Local Customs: Industry-Specific Revenue Games
Each industry has its own special ways of accelerating revenue recognition. In the software business, companies have been known to book revenue from upgrades that have not even been produced yet, much less provided to the customer. While one might concede that some judgment is required to establish revenue-recognition policies in such businesses, it should be clear to managers and auditors alike that revenue can never be recognized until it is earned. And how can revenue be earned when the product supposed to generate revenue does not even exist?
The soft-drink industry has a few games of its own. One of the authors heard about one from a former chief financial officer of a large Coca-Cola bottler in South America. Whenever Coca-Cola wanted to boost sales in the country, it would ship massive quantities of concentrate to the bottler. It even kept refrigerated trailers on the bottler’s premises for just such an occasion. The bottler incurred no obligation to Coca-Cola until it was ready to use the concentrate. Thus, while the concentrate was physically transferred and invoiced to the bottler, none of the unordered quantities were included in its inventory, and it was not expected to pay any interest to Coca-Cola on the unpaid invoice. The sole purpose of the practice was to allow Coca-Cola to artificially boost revenue, practically at will.
Why haven’t Coca-Cola’s auditors pointed out this transparent charade and demanded that the company put a halt to it? The answer is unclear, but it may be worth pointing out that the same firm that audits Coca-Cola worldwide, Ernst & Young, also audits the South American bottler.
Another common ruse, found in many industries, is to misclassify the gains that arise from selling off valuable real estate and other corporate assets. Such one-time gains should clearly be segregated from regularly recurring revenue and, if large enough, reported as separate line items on the income statement. But some companies try to classify one-time gains as operating income. This maneuver is not reserved for marginal, fly-by-night operations. In 2002, IBM received embarrassing press for trying to pass off as operating income a $300 million gain from the sale of a business. To cynical minds, it appeared that IBM was trying to fool investors and bankers into believing that the company’s underlying, day-to-day business operations were more profitable than they really were.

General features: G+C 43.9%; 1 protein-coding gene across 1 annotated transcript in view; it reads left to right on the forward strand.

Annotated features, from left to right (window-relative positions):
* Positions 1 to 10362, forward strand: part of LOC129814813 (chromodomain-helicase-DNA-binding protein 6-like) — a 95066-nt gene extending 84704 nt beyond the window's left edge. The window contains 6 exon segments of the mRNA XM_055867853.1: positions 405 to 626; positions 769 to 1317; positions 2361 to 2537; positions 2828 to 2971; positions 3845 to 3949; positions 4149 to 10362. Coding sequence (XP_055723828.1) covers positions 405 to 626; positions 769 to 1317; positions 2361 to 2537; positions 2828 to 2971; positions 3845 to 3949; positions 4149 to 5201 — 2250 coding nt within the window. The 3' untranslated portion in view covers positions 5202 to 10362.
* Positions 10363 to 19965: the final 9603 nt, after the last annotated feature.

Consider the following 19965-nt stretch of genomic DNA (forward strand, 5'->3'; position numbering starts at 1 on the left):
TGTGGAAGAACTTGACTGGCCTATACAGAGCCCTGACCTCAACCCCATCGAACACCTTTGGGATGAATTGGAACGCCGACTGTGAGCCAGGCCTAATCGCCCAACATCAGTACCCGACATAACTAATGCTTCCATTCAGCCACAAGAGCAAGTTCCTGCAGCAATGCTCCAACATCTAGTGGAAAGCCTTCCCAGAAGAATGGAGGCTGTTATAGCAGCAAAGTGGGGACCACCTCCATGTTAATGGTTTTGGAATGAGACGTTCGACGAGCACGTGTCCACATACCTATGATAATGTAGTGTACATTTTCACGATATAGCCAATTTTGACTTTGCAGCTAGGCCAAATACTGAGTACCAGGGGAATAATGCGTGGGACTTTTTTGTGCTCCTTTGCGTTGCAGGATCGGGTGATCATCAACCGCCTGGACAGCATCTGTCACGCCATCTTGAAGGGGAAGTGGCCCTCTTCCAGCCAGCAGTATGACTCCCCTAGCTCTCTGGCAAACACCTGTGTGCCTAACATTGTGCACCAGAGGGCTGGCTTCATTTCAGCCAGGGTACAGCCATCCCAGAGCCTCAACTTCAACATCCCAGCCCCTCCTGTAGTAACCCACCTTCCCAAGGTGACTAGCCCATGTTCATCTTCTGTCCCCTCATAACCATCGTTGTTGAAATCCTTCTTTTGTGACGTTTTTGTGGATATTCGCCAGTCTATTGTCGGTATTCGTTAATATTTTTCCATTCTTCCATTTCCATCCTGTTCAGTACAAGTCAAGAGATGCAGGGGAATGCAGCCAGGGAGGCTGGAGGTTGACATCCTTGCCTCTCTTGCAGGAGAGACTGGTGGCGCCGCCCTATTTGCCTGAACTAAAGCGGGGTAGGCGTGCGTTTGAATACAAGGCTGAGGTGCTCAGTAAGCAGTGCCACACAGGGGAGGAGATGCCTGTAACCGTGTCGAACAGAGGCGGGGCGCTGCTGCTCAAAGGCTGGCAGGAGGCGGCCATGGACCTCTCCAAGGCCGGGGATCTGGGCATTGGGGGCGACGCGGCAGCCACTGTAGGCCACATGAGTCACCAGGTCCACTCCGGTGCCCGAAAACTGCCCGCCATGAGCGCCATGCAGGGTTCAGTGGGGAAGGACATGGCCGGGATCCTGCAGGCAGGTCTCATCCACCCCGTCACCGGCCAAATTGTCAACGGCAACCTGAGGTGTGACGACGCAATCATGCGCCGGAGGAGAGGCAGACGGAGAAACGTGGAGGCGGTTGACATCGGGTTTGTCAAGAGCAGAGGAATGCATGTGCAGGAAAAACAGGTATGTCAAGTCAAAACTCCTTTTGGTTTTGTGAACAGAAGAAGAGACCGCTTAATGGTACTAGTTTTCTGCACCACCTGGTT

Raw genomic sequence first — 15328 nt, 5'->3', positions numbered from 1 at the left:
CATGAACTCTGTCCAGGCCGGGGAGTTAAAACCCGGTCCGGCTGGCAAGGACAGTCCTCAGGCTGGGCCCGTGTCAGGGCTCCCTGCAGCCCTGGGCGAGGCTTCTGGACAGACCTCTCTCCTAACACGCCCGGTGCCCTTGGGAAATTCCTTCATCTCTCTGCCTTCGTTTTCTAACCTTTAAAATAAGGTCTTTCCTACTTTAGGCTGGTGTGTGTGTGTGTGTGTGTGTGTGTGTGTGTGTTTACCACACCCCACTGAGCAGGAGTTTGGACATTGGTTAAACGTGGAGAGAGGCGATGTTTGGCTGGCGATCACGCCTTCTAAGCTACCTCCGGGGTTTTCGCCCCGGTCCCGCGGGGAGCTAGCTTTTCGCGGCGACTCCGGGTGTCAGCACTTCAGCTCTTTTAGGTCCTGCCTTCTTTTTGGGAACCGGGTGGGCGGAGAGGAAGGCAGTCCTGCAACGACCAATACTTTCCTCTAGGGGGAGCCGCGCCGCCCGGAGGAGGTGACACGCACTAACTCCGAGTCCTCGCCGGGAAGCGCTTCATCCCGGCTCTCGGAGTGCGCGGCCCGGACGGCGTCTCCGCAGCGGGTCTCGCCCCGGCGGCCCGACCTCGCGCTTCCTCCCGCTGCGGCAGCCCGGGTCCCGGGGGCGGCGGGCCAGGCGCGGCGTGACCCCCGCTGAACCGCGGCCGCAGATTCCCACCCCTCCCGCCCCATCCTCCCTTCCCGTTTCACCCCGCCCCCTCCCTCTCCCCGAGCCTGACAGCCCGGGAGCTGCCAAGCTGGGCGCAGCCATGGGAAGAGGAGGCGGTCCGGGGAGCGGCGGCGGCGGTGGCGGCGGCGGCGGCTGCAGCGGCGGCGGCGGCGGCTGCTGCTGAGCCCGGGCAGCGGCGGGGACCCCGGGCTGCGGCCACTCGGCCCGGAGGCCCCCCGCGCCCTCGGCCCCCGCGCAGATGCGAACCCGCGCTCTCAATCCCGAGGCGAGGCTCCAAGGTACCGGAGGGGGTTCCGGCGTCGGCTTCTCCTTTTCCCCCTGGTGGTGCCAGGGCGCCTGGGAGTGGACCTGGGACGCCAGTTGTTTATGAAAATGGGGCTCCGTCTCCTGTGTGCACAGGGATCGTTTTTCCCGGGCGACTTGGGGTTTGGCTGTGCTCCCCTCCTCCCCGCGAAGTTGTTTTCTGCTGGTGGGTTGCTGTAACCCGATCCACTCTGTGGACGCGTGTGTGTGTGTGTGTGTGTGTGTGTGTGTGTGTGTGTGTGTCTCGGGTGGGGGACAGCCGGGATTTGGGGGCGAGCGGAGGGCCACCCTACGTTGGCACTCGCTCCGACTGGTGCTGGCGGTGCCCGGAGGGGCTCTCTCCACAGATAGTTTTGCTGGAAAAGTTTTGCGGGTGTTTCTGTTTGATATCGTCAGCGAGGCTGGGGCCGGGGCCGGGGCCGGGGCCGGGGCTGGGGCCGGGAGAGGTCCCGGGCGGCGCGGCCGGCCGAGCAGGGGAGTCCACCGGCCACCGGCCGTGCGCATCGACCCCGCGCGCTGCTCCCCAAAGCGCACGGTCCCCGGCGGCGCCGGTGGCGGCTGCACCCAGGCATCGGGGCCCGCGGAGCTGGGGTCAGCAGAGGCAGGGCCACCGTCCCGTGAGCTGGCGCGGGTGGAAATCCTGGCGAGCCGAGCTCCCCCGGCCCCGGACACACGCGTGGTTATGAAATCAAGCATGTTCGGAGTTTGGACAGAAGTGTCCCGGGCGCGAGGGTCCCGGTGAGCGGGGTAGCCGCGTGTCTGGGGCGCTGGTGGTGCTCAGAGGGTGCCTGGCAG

Back when the stock market was throwing money at anything Internet related, Web site operators played a game they called “concurrent transactions.” For centuries, the word “barter” sufficed to express the same concept. In a concurrent transaction, two companies would trade banner spots on each other’s Web site, recording the deal as both revenue and expense. The net effect on profit was zero, but at least the companies could report revenue to convince investors that there was some substance to their business. GAAP forbids this practice except under highly restrictive conditions, but many Internet businesses did it anyway, and few analysts, investors, or regulators called them on it. Nor has the practiced died out with the dot-coms. Siebel Systems took a big hit in its share price in 2002 when investors realized that nearly one-fifth of the software developer’s second-quarter revenue came from concurrent transactions, a big number in itself and a sharp increase from the second quarter of 2001.
There are real costs associated with adopting revenue-recognition policies so aggressive they must eventually be reversed. In October 2000, the UK’s Cedar Group, which was trying to bring a stock offering to market, received unfavorable media attention for its revenue-recognition policies. With investors uncertain about the company’s true value, the company’s shares lost a third of their value. The underwriters that were handling Cedar Group’s stock offering found themselves holding shares for which they’d paid a 28 percent premium above market price. Cedar subsequently adopted revenue-recognition policies consistent with U.S. standards, transforming an 8.5-million-pound profit into a 24.4-million-pound loss.
A small amount of revenue manipulation can have a substantial impact. In 2000 and 2001 AOL recorded $190 million in revenue that was really nothing more than advertising fees paid by some of AOL’s own divisions—garden-variety intercompany transfers of funds, which are, of course, not revenue. The revenue was minuscule relative to the company’s overall revenue, but by recognizing it when it did, AOL was able to report that ad revenue was growing just as it was preparing to acquire Time Warner. By misrepresenting the state of its business, AOL was able to extract more favorable terms from Time Warner than it could have otherwise. Indeed, had Time Warner known the true state of AOL’s business, the deal might not have gone through at all.